eviction - application for leave to appeal - Gauteng Provincial Division of the High Court

SERI represents a family of five people, including three children, living in Vosloorus in an application for leave to appeal against an eviction order granted in the Gauteng Provincial Division of the High Court.

The Maseko’s live in a house which they built on a 300 square metre piece of land. The head of the household, Sipho Maseko, purchased the land through a township development company in 1992.  The family has lived there for almost 20 years.  Mr Maseko has always believed that he was the owner of the property.  However, he recently discovered that the property was never registered in his name, although he paid registration fees and was led to believe that all the required steps had been taken.  Instead, the property changed hands several times over the years without his knowledge. 

The current owner of the property, Standard Bank, was granted an order for the Maseko’s eviction by the High Court in June 2015.  The family was required to vacate the property by 8 September 2015. 

This case concerns, at the first level, the justice and equitability of an eviction of a purchaser who signed a contract for land, paid the full purchase price for the land, built a house on it, and then lived there for the next 20 years. 

Standard Bank argued that because no-one in the household is elderly, disabled or a domestic servant, an eviction order would be just and equitable.  In its replying affidavit, it argued newly that the family would not be left destitute if evicted, and so an eviction would be just and equitable for this additional reason.   

SERI became involved in the case after the eviction order was granted and is applying for leave to appeal on the ground that the court erred in finding that it would be just and equitable to evict the Maseko’s, or alternatively, in failing to apply its mind to whether their eviction would be just and equitable in the circumstances.  Specifically, for purposes of the application for leave to appeal, SERI has raised the following:

  • A court’s primary duty in terms of section 4(7) of the PIE Act is to make an order that is just and equitable after considering all the relevant circumstances.  These relevant circumstances are not limited to the needs of disabled persons, the elderly and households headed by women, or the availability of alternative accommodation.  Relevant circumstances under the PIE Act also include (not exhaustively) the length of time an occupier has resided on the property and the circumstances under which the occupier moved on to the property.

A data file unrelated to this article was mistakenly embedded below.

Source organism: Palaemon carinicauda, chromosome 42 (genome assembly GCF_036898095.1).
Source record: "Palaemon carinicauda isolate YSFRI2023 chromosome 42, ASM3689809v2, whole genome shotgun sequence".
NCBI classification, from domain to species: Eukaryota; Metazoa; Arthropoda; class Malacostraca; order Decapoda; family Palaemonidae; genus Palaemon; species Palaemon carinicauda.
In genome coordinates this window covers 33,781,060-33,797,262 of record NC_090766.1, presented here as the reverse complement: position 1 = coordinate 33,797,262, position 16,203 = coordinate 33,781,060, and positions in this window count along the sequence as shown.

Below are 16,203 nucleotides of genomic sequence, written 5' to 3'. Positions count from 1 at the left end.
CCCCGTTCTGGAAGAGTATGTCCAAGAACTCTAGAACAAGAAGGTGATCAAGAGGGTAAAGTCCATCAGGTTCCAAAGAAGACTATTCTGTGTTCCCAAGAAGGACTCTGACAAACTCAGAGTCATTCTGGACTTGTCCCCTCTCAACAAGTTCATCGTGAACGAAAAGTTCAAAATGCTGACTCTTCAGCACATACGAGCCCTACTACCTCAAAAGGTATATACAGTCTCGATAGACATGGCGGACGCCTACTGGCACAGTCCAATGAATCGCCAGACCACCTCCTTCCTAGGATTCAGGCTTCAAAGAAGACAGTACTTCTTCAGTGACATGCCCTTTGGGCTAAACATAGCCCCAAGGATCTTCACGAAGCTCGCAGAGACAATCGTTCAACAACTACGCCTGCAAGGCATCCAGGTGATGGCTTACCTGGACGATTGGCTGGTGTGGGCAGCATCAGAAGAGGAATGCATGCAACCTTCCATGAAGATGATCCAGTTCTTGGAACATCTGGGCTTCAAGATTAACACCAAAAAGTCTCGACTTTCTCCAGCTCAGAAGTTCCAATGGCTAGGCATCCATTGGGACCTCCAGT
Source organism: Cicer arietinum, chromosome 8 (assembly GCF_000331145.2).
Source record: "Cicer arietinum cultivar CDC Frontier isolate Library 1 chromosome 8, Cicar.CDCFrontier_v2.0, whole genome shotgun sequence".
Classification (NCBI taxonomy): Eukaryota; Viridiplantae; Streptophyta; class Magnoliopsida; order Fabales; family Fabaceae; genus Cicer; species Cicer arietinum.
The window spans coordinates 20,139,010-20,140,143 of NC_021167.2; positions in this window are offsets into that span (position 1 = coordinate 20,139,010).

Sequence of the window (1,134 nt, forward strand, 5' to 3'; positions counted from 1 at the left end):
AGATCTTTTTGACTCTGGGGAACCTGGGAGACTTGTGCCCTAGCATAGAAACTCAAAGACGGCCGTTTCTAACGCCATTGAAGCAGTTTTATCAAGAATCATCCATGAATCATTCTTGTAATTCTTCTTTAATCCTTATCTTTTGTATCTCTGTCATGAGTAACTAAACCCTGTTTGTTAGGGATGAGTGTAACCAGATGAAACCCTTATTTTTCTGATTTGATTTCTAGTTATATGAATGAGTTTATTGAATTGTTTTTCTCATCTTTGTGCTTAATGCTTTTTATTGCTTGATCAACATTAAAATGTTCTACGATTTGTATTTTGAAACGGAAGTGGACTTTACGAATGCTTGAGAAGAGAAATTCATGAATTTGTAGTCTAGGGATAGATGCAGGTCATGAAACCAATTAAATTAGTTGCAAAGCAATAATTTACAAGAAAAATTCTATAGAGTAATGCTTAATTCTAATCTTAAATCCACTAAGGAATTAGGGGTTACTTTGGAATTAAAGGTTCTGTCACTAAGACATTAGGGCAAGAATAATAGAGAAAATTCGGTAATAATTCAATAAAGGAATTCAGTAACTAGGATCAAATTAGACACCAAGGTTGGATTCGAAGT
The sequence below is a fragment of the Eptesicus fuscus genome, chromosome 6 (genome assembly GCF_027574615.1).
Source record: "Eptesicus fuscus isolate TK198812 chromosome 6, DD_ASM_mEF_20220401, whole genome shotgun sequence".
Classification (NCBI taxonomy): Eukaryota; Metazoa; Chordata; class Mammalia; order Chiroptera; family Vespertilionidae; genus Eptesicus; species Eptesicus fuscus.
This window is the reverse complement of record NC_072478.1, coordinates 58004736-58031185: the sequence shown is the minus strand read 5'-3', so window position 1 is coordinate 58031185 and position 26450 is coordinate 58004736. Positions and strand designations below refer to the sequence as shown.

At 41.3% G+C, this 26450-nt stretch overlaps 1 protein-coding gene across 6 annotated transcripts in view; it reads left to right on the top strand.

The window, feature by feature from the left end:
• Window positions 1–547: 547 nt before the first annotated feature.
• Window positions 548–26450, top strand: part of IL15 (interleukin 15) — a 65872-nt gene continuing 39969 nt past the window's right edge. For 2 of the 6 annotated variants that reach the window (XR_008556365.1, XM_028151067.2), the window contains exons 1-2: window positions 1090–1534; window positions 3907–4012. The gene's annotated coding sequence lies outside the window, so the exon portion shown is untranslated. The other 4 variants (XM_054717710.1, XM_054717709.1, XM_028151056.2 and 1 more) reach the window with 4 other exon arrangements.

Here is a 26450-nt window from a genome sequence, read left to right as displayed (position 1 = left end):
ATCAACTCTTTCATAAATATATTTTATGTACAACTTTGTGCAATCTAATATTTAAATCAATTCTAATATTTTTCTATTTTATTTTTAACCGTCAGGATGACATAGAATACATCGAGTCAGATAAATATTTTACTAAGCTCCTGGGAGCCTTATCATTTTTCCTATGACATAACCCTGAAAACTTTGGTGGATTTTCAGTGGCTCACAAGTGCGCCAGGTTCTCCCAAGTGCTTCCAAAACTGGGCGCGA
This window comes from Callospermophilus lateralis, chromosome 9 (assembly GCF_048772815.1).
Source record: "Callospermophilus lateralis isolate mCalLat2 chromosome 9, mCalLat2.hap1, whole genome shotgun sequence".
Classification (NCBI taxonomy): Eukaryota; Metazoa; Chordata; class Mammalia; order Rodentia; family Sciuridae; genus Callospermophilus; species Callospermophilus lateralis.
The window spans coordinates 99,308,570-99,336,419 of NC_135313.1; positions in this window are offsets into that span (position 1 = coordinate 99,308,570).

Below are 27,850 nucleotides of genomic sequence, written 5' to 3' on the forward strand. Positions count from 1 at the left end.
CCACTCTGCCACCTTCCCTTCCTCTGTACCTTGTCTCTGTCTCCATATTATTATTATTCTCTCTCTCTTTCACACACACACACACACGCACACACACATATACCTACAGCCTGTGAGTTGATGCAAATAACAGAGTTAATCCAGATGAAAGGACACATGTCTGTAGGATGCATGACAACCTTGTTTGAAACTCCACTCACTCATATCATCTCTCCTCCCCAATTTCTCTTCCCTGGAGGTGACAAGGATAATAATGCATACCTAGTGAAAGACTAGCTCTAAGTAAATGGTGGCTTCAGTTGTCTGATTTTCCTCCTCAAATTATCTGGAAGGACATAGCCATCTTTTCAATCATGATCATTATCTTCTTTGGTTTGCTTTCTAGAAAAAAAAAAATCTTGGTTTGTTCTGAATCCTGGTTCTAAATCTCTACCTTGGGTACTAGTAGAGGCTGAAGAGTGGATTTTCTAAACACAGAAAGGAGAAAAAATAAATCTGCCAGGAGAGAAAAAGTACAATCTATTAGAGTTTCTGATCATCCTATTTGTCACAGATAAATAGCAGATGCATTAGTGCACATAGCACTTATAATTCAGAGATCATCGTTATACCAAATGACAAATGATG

• In this light, it is not only the eviction of desperately poor people that is unjust and inequitable.  SERI argues that it is also unjust and inequitable to evict the Maseko’s from their home which they paid for, built and have lived in for almost twenty years.
  • Finally, and with reference to the decision of the Constitutional Court in Sarrahwitz v Maritz NO, SERI argues that the Court failed to have regard to the double indignity which the Maseko’s would suffer through the loss of first, their home which they paid for on their own, and second, the largest investment they had ever made.

In February 2016, it was discovered that the Masekos previous legal representatives entered into a settlement agreement, agreeing to their eviction from their home.  They did so without the Masekos’ instruction.  The eviction order reflects the settlement agreement.  SERI then filed supplementary grounds of appeal in respect of the application for leave to appeal.

Simultaneously with the supplementary grounds of appeal, SERI filed a rescission application on behalf of Mr and Mrs Maseko.  

  • Residents heads of argument (11 May 2016) here.
  • Mr Maseko's founding affidavit here.
  • Notice of motion for rescission application (17 March 2016) here.
  • Supplementary grounds of appeal (17 March 2016) here.
  • SERI's application for leave to appeal here.
  • Residents' founding affidavit here.